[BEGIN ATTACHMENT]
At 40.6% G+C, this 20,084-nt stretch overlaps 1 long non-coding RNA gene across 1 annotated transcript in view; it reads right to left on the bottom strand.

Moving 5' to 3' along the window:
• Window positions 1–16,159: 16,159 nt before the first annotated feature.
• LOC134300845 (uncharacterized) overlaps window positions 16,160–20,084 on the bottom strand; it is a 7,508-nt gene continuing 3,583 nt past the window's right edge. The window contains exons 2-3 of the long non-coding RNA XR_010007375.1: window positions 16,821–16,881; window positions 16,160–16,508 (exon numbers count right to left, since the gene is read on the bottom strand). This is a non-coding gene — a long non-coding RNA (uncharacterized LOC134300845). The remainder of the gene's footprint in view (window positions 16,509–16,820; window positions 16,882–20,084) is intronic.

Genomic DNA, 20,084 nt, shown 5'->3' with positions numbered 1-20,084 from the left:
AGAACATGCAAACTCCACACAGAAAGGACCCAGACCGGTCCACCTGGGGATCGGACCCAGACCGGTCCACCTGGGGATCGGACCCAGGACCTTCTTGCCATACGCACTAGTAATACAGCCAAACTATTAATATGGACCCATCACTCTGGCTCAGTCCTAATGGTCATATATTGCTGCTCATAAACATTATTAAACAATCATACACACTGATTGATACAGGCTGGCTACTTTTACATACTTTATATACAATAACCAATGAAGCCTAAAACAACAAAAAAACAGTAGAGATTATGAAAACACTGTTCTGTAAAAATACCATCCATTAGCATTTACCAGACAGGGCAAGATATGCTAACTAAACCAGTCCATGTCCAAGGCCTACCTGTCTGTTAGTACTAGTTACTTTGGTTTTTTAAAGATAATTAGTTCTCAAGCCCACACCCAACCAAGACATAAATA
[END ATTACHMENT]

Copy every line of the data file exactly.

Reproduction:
At 40.6% G+C, this 20,084-nt stretch overlaps 1 long non-coding RNA gene across 1 annotated transcript in view; it reads right to left on the bottom strand.

Moving 5' to 3' along the window:
• Window positions 1–16,159: 16,159 nt before the first annotated feature.
• LOC134300845 (uncharacterized) overlaps window positions 16,160–20,084 on the bottom strand; it is a 7,508-nt gene continuing 3,583 nt past the window's right edge. The window contains exons 2-3 of the long non-coding RNA XR_010007375.1: window positions 16,821–16,881; window positions 16,160–16,508 (exon numbers count right to left, since the gene is read on the bottom strand). This is a non-coding gene — a long non-coding RNA (uncharacterized LOC134300845). The remainder of the gene's footprint in view (window positions 16,509–16,820; window positions 16,882–20,084) is intronic.

Genomic DNA, 20,084 nt, shown 5'->3' with positions numbered 1-20,084 from the left:
AGAACATGCAAACTCCACACAGAAAGGACCCAGACCGGTCCACCTGGGGATCGGACCCAGACCGGTCCACCTGGGGATCGGACCCAGGACCTTCTTGCCATACGCACTAGTAATACAGCCAAACTATTAATATGGACCCATCACTCTGGCTCAGTCCTAATGGTCATATATTGCTGCTCATAAACATTATTAAACAATCATACACACTGATTGATACAGGCTGGCTACTTTTACATACTTTATATACAATAACCAATGAAGCCTAAAACAACAAAAAAACAGTAGAGATTATGAAAACACTGTTCTGTAAAAATACCATCCATTAGCATTTACCAGACAGGGCAAGATATGCTAACTAAACCAGTCCATGTCCAAGGCCTACCTGTCTGTTAGTACTAGTTACTTTGGTTTTTTAAAGATAATTAGTTCTCAAGCCCACACCCAACCAAGACATAAATA